Now, practise by doing these exercises:
Tuesday, 23 November 2010
Now, practise by doing these exercises:
Wednesday, 6 October 2010
Friday, 4 June 2010
Tuesday, 25 May 2010
Monday, 24 May 2010
Tuesday, 18 May 2010
Tuesday, 11 May 2010
For further practice, visit the following webpages:
And enjoy singing this song that deals with passive voice:
Tuesday, 4 May 2010
Modality These posters below will help you when dealing with modality: And with this padlet, you will be able to enjoy some music while practising modal verbs:
Tuesday, 27 April 2010
Now, keep on playing a word scramble:
Tuesday, 13 April 2010
Monday, 12 April 2010
Last Easter, I went to Sardinia. It is an island in the
Mediterranean. We spent six days there. The type of holiday we chose was fly and
drive. We flew to Cagliari, which is the capital of Sardinia, and rented a car
at the airport. We went to a hotel we had previously booked and we spent the
first three days in the south of the island. The first day we visited Cagliari
and enjoyed its nightlife. The second day we went to the south west and visited
Carbonia and its ruins; on day three, we went to the south west coast to a place
called Saint Antioco and we had lunch in a little village called Calasetta. On the fourth day, we drove north and visited the centre
of the island, Barumini and Tuilli, enjoying spectacular views. We spent the
rest of the nights at a different hotel in Alghero, in the north-east. Alghero
worths a visit as well as Bosa Marina. On day five, we drove north, stopping at
Castelsardo, one of my favourite places in Sardinia, until we reached Saint
Teresa de Gallura. From there, we could see the island of Corsica. Finally, on
our last day, we visited Sassari and Ozieri and we flew back home from Alghero.
Sardinia is a highly recommended tourist destination.
- To use past tenses.
- To mention the type of holiday, means of transportation used, type of accommodation and places you visited.
Tuesday, 16 March 2010
And now...click the link, find two exercises related to Ireland and do them:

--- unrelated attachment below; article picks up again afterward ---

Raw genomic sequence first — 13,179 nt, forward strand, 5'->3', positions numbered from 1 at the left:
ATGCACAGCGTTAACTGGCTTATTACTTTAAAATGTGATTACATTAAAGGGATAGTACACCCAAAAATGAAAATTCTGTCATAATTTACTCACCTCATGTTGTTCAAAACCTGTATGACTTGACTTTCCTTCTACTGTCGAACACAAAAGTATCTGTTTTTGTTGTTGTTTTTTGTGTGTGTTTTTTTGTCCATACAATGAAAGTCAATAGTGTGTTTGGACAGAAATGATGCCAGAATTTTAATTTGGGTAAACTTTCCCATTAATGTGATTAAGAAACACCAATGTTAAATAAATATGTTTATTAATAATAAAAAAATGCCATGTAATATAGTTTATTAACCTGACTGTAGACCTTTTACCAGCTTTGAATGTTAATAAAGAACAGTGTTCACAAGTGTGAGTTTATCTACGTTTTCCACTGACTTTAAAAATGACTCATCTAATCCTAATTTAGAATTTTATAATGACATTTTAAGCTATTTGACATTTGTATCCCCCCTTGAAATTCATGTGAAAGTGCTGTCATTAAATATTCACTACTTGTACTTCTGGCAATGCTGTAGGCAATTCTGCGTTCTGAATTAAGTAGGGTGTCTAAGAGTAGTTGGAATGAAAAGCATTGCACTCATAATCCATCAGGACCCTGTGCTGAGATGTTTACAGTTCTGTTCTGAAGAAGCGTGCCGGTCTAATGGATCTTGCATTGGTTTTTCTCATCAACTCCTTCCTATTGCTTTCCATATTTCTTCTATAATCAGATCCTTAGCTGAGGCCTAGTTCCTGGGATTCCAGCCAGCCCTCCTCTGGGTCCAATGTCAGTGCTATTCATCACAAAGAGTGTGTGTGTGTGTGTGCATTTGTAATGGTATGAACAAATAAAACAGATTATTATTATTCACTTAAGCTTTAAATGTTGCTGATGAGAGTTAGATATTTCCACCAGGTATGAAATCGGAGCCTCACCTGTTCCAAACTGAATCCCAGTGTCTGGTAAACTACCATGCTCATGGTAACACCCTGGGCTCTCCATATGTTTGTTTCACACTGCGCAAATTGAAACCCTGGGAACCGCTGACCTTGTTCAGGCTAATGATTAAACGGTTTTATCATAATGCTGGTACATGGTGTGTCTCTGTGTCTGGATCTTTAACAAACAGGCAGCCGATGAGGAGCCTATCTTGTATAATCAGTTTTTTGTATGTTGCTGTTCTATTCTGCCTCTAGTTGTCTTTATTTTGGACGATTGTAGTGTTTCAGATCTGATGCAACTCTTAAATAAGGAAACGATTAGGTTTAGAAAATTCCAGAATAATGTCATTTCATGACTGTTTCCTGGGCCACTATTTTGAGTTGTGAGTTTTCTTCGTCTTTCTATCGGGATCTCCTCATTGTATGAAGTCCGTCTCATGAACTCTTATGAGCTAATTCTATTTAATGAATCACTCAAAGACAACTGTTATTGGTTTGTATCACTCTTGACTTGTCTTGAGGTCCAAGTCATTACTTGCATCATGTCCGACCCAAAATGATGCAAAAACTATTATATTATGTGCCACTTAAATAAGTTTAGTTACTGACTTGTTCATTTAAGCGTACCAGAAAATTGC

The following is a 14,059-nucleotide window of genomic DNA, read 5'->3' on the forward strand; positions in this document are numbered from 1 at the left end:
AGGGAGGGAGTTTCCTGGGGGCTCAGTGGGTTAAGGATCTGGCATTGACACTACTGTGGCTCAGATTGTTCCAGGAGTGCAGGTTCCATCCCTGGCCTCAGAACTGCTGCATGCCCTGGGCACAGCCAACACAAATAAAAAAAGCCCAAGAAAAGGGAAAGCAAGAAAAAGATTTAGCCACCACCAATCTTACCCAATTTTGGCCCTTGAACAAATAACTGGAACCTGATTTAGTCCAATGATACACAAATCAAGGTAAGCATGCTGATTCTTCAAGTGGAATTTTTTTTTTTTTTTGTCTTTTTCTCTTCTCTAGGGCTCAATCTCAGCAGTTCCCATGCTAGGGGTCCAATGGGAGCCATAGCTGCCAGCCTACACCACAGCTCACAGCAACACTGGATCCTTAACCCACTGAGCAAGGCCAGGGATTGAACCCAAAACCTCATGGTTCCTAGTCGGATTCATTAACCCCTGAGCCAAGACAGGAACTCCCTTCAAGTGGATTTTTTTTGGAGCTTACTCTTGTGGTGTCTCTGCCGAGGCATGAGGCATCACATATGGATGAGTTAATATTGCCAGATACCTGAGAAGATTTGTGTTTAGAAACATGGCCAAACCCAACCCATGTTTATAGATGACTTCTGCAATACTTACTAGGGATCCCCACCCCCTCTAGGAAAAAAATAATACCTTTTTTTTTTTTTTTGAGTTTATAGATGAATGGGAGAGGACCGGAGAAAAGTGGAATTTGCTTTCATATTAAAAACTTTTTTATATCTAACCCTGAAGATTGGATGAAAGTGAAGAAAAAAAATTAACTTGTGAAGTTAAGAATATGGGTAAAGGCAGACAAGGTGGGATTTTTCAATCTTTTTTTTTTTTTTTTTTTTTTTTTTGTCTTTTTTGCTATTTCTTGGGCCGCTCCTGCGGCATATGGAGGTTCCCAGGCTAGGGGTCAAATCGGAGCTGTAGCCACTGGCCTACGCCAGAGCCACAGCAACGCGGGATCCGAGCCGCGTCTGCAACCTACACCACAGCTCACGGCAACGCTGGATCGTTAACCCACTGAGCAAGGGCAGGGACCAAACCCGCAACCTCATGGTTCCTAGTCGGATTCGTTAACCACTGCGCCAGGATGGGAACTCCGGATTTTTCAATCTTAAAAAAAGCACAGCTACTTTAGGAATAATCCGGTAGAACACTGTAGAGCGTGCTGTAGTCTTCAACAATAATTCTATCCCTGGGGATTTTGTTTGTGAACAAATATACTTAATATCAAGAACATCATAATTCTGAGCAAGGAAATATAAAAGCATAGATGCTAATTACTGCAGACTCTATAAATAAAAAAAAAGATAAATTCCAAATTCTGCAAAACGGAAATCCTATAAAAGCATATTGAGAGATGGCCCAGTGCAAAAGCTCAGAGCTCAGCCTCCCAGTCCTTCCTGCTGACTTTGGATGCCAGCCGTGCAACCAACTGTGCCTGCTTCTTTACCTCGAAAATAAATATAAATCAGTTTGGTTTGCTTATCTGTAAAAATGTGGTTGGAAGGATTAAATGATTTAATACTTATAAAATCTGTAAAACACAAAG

Thursday, 11 March 2010
Tuesday, 9 March 2010
This OHT and PPP present vocabulary on kitchen utensils:
Monday, 22 February 2010
Monday, 15 February 2010
1.- Who are the people shown in the pictures?
2.- What are their responsibilities?
3.- What are they wearing?
4.- What can you see on the restaurant tables?
5.- How do you normally lay tables in the restaurant?
6.- How do you usually clear tables away in the restaurant?
7.- Which ingredients can you see in the pictures?
8.- Which of these ingredients do you like/dislike? Why?
9.- Can you name any ingredients of the same category/ies as the ones in the pictures?
Tuesday, 9 February 2010
...and this is a grammar lesson on superlative adjectives
Finally, do not forget:
GOOD, BETTER, THE BEST
NEVER LET IT REST
UNTIL THE GOOD IS BETTER
AND THE BETTER IS THE BEST
Tuesday, 2 February 2010
Word Order of Adjectives.
But, as you will see on the board below, there is no clear agreement on this topic:
Monday, 25 January 2010
A. Read about Robert Burns and complete the fact file.
Date of birth:
Place of birth:
Age at death:
Robert Burns was born in Alloway, a small village in southern Scotland, on 25th January 1759. He was the son of a farmer, and was called the Ploughman Poet because he had been a farm worker. The small cottage in Alloway where he lived is now a museum. He died in 1796 from rheumatic fever, at the age of 37.
B. Read about Burns night and match the words related to Scotland (in bold) with the definitions.
1. a large group of families
2. a pattern of lines and squares
3. a Scottish musical instrument
4. people from Scotland
5. traditional Scottish clothing
6. two examples of traditional Scottish food
On Burns Night, Scots all over the world commemorate the birthday of Robert Burns. A traditional Burns Night celebration consists of a large formal dinner. The men wear kilts - "skirts" in the tartan of their clan - and old songs are sung, there is Scottish dancing and, of course, Burns' poetry.
At the dinner they eat the traditional Scottish dish haggis. A haggis is made from a sheep's stomach stuffed with minced heart, liver, suet (animal fat) and oatmeal (a cereal that is also used to make porridge, another famous Scottish food). It doesn't sound very nice, but in fact it's delicious! It is called "The king of the feast", and is carried in to the sound of bagpipes. Burns' poem "Ode to a haggis" is often recited to the haggis.
C. Read the extract from the poem "Ode to a haggis" and then match each line with the modern translation.
Fair fa' your honest sonsie face
Great chieftan o' the puddin' race!
Aboon them a' ye tak your place
Painch, tripe or thairm:
Weel are ye worthy o' a grace
As lang's my arm.
a. Above them all you take your place
b. Well are you worthy of a grace ('grace' is a prayer spoken before a meal)
c. A blessing on your honest friendly face
d. As long as my arm
e. (these are all names for very cheap parts of an animal!)
f. Great leader of the pudding race
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